Want to set up a craft supply closet? Here are the best tips and tricks on how to organize your craft supplies in a closet!
One big project that I wanted to get accomplished in the month of June was to get my craft supplies under control.
When we moved into the house, we purchased two inexpensive bookcases and I stacked my craft supplies there.
Over the last 2 years, it has become a true hoarders-style junk pile.
In an effort to streamline, I decided to purge everything and move it to our unused guest bedroom closet.
We transformed that unused closet into an organized craft supply closet really easily and inexpensively. Here’s how!
If you love craft closets, check out our linen closet turned craft closet in our old condo!
How to organize a Craft Supply Closet
It’s easy to organize craft supplies in a closet using these steps:
- demo existing shelving
- add new shelving
- organize in bins, baskets, and boxes
Step 1 – Purge
The number one thing that I had to do to get this project going was to purge. I got every craft supply off the shelf and sorted it into a few piles.
Options were trash, donate, try to sell on facebook marketplace, keep with craft supplies, move to garage, move somewhere else in the house.
All of the pink bins were DIYs from my craft closet in the condo, so they weren’t really designed to fit this space.
I had so much trash and just stuff I’d never use again. It felt great to get rid of it and even make a small amount of money in the process.
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Once I purged everything, I sold the bookshelves on Facebook Marketplace. We listed them for $25 each or 2 for $40 and actually had someone offer me $50 for both.
I don’t know if they didn’t read the whole listing or what, but I obviously didn’t offer up a discount! I paid $30 + tax each for them 2 years ago (from Walmart) so this was a GREAT return on investment.
Step 2- Demo
Now, onto the new closet!
The guestroom closet was mostly empty with just a few things we rarely wear (like suits and my wedding veil…) hanging up and some old frames and bins in the bottom.
We once again sorted, purged, sold, and re-homed things until this space was empty.
Step 3- Construction
We completed the actual closet build in one weekend. Here’s how we did it:
Thursday night: about 30 minutes of work: Remove shelf, unscrew brackets from wall. Sand holes in wall, patch holes. Here’s a tutorial I have done on how to patch these holes.
I went Facebook Live for our closet demo – watch it here!
Friday night: about 1.5 hours of work: Sand dried patch on wall holes & wipe dust off with a towel. Paint closet walls – 2 coats.
We decided just to use left over paint to paint this closet. We actually wanted to use the laundry room color or the hallway color, but decided that we didn’t have enough.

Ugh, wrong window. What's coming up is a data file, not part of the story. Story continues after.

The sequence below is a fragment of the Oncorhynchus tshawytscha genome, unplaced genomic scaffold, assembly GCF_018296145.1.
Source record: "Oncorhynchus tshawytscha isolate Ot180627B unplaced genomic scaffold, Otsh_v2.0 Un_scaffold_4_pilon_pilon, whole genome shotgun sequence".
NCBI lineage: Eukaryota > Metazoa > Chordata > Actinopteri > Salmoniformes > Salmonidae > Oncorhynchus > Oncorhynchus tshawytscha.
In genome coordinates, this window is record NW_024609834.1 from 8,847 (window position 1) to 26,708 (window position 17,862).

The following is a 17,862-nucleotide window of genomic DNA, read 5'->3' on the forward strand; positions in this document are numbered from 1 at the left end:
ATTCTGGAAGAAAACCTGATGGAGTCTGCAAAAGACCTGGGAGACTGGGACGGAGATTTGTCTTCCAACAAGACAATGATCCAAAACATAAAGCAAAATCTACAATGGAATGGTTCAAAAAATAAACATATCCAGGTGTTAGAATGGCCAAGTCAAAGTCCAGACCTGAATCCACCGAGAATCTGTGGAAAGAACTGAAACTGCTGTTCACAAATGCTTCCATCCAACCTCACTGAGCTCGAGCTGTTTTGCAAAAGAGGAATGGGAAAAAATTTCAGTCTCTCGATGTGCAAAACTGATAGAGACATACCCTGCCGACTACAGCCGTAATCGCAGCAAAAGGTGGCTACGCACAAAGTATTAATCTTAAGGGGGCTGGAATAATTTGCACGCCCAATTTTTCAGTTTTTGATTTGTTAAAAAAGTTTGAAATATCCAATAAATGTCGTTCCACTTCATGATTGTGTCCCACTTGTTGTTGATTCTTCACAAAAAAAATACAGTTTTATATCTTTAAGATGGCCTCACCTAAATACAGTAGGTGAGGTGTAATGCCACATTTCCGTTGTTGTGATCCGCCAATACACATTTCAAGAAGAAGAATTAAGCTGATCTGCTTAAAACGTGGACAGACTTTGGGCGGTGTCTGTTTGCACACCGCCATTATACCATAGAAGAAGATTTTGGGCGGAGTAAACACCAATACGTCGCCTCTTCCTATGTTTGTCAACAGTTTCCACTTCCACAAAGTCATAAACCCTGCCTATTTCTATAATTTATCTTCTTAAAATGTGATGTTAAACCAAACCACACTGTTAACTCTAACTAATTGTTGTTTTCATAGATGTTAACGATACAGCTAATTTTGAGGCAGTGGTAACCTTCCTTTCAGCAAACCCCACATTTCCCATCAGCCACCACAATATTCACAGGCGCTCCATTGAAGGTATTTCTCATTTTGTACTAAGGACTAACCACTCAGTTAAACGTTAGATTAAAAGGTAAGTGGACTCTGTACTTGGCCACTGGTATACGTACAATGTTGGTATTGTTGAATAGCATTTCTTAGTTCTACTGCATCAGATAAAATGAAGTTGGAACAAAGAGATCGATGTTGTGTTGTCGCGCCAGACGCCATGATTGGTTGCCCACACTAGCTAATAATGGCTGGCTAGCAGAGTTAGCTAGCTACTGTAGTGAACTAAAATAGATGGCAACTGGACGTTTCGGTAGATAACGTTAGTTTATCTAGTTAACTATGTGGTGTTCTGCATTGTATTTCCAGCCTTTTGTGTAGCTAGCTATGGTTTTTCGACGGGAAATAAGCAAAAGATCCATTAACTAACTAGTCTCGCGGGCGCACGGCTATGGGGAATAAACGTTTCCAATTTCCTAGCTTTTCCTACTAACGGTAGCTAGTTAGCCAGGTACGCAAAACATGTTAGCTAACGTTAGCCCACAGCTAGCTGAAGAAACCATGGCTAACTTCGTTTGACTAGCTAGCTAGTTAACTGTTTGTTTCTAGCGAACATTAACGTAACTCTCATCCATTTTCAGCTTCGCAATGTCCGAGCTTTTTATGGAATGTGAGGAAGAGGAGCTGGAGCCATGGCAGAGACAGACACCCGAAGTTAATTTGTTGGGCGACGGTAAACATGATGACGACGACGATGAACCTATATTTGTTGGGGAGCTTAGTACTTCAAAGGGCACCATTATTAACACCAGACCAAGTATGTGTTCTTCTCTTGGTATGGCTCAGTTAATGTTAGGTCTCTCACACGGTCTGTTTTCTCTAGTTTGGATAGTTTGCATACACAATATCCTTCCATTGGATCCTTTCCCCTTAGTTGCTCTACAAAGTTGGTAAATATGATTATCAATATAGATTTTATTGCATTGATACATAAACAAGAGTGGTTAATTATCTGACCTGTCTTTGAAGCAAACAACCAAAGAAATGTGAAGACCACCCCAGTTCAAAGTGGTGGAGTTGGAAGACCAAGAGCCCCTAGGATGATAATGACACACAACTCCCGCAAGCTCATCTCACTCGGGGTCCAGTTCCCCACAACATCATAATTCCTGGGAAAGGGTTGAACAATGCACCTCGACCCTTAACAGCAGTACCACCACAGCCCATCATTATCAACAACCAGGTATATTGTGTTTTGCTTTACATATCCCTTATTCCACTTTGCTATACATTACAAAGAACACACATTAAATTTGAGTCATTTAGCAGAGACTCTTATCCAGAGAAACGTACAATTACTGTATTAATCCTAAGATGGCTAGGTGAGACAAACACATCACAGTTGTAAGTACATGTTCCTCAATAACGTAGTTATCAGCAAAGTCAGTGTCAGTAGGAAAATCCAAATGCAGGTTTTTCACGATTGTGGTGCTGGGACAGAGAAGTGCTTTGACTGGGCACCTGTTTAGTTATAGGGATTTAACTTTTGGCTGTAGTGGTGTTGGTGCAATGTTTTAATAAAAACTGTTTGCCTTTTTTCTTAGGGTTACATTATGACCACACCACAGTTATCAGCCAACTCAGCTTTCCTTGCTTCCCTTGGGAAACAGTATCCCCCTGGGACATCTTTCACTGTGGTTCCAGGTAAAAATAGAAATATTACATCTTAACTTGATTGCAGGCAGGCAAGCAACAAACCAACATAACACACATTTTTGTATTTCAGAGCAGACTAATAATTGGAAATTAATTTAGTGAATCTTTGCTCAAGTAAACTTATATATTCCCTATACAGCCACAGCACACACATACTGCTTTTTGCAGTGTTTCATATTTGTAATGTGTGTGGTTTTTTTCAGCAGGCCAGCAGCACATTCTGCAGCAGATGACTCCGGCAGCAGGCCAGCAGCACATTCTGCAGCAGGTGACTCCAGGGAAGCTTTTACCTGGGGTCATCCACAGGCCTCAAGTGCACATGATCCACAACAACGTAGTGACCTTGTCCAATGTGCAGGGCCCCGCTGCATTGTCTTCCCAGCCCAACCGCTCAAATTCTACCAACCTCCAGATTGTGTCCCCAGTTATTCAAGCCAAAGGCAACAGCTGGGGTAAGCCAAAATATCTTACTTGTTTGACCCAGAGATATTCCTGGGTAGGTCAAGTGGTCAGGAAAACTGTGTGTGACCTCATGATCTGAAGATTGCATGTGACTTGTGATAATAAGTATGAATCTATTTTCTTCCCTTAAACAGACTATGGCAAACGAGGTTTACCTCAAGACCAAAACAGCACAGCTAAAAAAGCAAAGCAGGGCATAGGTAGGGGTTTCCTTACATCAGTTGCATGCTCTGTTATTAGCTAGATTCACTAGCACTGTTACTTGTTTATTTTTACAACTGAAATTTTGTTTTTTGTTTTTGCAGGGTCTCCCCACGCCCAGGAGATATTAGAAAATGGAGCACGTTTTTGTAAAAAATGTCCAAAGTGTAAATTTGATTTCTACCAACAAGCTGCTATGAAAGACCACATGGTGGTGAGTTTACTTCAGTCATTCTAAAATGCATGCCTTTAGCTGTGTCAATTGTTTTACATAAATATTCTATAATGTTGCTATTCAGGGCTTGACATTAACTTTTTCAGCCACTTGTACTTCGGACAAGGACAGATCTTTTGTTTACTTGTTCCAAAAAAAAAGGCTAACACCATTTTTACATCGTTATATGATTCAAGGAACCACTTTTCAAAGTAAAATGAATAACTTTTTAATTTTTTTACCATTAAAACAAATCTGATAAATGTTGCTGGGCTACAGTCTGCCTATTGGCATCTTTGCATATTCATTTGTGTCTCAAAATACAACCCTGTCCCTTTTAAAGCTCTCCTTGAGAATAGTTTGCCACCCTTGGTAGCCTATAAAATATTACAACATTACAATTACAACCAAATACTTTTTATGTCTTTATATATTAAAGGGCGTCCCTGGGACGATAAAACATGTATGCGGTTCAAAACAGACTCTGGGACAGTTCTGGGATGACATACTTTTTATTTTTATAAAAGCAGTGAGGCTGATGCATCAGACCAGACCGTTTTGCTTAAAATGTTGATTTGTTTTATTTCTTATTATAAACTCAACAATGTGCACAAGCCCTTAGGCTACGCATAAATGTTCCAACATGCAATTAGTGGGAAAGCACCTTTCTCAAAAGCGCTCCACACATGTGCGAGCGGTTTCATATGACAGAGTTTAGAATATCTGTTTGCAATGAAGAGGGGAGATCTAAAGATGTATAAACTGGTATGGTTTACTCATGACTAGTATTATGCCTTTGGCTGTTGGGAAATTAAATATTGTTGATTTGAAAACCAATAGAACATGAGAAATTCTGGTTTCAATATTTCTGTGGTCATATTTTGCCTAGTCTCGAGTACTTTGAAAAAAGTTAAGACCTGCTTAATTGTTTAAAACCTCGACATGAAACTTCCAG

This grey paint was left over from the condo master bathroom and actually is semi gloss – something that I never buy any more. Not ideal, but free, neutral colored, and totally fine for the inside of a closet.
Saturday: about 4 hours of work: went to Lowes and bought wood. cut wood for brackets. Cut wood for shelves. Mounted brackets and tested shelves. Removed shelves, painted brackets to match walls. Let dry over night.
- 4 shelves – 12″ wide”project boards” from Lowes in 8 foot length
- 20 brackets – 1/2 inch thick plywood, cut into strips about 2″x12″
We had to cut about 2 inches off of the length of each shelf to fit the space.
These bracket shelves worked great in the past in our pantry and worked great again here. We just nail up brackets on the two ends and three across the main section of the wall.
We attached the brackets to the wall using the Ryobi nail gun and a level. They went in very easily.
Once everything was done, I decided that I wanted to paint the wall brackets to match the walls and blend in a bit. We removed the shelves and I gave each bracket 2 coats of the same wall paint.
Sunday: about 30 minutes of work: Checked that everything was dry and replaced the shelves. Used nail gun to attach shelves to brackets for extra stability. All done!
Check out all of these DIY wooden closet shelving systems!
Step 4- Organize
I used a variety of containers to sort my supplies. Here’s my best summary of where everything is from:
TOP SHELF: extra decor items
2ND SHELF: mason jars, old baskets from HomeGoods, stacking bins: Walmart
3RD SHELF: Rainbow stacking paper bins – Costco; Drawers – Amazon; Double Decker “Crazy Susan” – Amazon
4TH SHELF: Sewing machine, Clear stacking bins – Costco
FLOOR: Basket – vintage, file storage – Wayfair, and even extra empty bins!
I decided to add labels to the plastic bins to make it easier to identify the colorful contents. Taking a page out of the Home Edit playbook, I ordered these clear labels from Amazon.
I just wrote on them with a regular paint pen and stuck them on the containers. They blend right in but make it easy to find a home for everything.
I am really thrilled with how these shelves turned out! They are such a better use of space than the single rod and I am glad to have the space back in the office!
We did however decide that we do sometimes have guests with hanging clothes that might miss the closet hanging space.
Since we usually only have guests for a weekend, Sean whipped up some fifteen minute hooks from things we had in the garage and they give a nice space for a few hangers or a towel!
How do you store your craft supplies?
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